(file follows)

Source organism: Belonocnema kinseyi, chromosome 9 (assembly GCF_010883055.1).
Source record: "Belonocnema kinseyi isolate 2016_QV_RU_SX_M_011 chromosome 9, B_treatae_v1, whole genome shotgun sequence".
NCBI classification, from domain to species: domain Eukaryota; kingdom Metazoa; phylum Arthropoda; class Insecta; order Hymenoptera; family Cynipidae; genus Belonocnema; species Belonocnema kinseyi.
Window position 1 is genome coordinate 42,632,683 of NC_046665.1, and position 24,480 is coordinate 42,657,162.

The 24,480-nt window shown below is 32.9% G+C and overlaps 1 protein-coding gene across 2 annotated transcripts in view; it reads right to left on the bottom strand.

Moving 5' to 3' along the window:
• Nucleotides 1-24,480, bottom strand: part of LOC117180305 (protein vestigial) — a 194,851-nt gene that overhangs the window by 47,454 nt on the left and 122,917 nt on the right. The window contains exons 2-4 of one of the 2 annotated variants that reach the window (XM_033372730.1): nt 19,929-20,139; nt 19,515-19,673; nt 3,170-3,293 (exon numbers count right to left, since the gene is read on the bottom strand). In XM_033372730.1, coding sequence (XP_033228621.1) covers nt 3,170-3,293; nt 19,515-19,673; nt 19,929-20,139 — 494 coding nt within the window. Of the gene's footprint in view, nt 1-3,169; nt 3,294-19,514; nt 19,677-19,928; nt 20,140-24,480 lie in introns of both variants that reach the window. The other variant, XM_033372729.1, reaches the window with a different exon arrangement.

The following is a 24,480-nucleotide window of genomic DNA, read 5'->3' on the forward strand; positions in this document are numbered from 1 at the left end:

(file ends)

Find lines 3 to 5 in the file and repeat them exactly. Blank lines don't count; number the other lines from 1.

NCBI classification, from domain to species: domain Eukaryota; kingdom Metazoa; phylum Arthropoda; class Insecta; order Hymenoptera; family Cynipidae; genus Belonocnema; species Belonocnema kinseyi.
Window position 1 is genome coordinate 42,632,683 of NC_046665.1, and position 24,480 is coordinate 42,657,162.

The 24,480-nt window shown below is 32.9% G+C and overlaps 1 protein-coding gene across 2 annotated transcripts in view; it reads right to left on the bottom strand.